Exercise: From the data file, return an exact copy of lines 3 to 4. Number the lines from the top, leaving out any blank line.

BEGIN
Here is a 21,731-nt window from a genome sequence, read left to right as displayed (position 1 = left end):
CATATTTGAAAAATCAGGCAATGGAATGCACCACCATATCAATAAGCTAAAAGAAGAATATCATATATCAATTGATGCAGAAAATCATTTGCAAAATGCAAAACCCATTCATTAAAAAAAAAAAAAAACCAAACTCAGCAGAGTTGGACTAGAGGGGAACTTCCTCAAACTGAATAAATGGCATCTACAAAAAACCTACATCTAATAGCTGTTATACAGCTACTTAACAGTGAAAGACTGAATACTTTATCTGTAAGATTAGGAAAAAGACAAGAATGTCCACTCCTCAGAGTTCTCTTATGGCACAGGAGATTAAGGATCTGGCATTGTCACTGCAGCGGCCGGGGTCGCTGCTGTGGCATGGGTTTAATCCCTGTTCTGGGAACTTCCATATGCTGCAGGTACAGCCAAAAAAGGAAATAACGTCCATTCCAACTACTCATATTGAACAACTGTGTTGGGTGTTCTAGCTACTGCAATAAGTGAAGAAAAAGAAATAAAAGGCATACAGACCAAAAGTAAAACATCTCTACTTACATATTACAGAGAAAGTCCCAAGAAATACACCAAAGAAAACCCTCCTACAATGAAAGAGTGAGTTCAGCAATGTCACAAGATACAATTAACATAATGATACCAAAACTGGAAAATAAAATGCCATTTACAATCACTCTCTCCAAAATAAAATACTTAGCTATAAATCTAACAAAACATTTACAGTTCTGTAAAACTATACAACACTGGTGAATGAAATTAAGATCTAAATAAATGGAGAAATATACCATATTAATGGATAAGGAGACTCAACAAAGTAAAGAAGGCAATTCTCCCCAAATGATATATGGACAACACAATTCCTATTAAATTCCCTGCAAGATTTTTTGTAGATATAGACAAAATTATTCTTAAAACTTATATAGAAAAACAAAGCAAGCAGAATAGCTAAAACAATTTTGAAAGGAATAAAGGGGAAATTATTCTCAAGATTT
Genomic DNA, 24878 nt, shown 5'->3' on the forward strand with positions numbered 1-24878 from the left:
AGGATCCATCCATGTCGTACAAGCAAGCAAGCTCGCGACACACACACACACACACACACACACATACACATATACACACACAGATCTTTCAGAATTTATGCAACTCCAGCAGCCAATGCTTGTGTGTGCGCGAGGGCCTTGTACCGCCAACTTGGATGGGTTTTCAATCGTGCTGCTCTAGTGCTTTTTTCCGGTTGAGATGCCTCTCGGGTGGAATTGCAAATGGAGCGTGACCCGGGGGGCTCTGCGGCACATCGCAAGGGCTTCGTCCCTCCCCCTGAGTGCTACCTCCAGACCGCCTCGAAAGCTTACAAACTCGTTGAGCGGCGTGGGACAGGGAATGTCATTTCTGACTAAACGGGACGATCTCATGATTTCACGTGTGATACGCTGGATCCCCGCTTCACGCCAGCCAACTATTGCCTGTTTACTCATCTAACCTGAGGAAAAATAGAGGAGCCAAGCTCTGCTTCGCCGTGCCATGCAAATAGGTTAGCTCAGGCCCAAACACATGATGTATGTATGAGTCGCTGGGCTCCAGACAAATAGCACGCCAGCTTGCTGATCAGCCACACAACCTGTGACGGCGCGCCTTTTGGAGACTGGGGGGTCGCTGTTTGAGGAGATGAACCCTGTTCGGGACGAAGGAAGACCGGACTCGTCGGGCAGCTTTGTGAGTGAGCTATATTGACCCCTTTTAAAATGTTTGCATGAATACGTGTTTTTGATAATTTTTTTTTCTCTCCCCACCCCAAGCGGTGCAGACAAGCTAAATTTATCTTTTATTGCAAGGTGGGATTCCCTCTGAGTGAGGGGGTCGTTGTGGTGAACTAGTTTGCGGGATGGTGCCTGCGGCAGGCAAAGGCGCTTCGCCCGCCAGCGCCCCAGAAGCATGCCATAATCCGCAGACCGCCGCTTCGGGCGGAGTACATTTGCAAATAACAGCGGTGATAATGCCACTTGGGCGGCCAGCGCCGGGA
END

Genomic DNA, 24878 nt, shown 5'->3' on the forward strand with positions numbered 1-24878 from the left:
AGGATCCATCCATGTCGTACAAGCAAGCAAGCTCGCGACACACACACACACACACACACACACATACACATATACACACACAGATCTTTCAGAATTTATGCAACTCCAGCAGCCAATGCTTGTGTGTGCGCGAGGGCCTTGTACCGCCAACTTGGATGGGTTTTCAATCGTGCTGCTCTAGTGCTTTTTTCCGGTTGAGATGCCTCTCGGGTGGAATTGCAAATGGAGCGTGACCCGGGGGGCTCTGCGGCACATCGCAAGGGCTTCGTCCCTCCCCCTGAGTGCTACCTCCAGACCGCCTCGAAAGCTTACAAACTCGTTGAGCGGCGTGGGACAGGGAATGTCATTTCTGACTAAACGGGACGATCTCATGATTTCACGTGTGATACGCTGGATCCCCGCTTCACGCCAGCCAACTATTGCCTGTTTACTCATCTAACCTGAGGAAAAATAGAGGAGCCAAGCTCTGCTTCGCCGTGCCATGCAAATAGGTTAGCTCAGGCCCAAACACATGATGTATGTATGAGTCGCTGGGCTCCAGACAAATAGCACGCCAGCTTGCTGATCAGCCACACAACCTGTGACGGCGCGCCTTTTGGAGACTGGGGGGTCGCTGTTTGAGGAGATGAACCCTGTTCGGGACGAAGGAAGACCGGACTCGTCGGGCAGCTTTGTGAGTGAGCTATATTGACCCCTTTTAAAATGTTTGCATGAATACGTGTTTTTGATAATTTTTTTTTCTCTCCCCACCCCAAGCGGTGCAGACAAGCTAAATTTATCTTTTATTGCAAGGTGGGATTCCCTCTGAGTGAGGGGGTCGTTGTGGTGAACTAGTTTGCGGGATGGTGCCTGCGGCAGGCAAAGGCGCTTCGCCCGCCAGCGCCCCAGAAGCATGCCATAATCCGCAGACCGCCGCTTCGGGCGGAGTACATTTGCAAATAACAGCGGTGATAATGCCACTTGGGCGGCCAGCGCCGGGA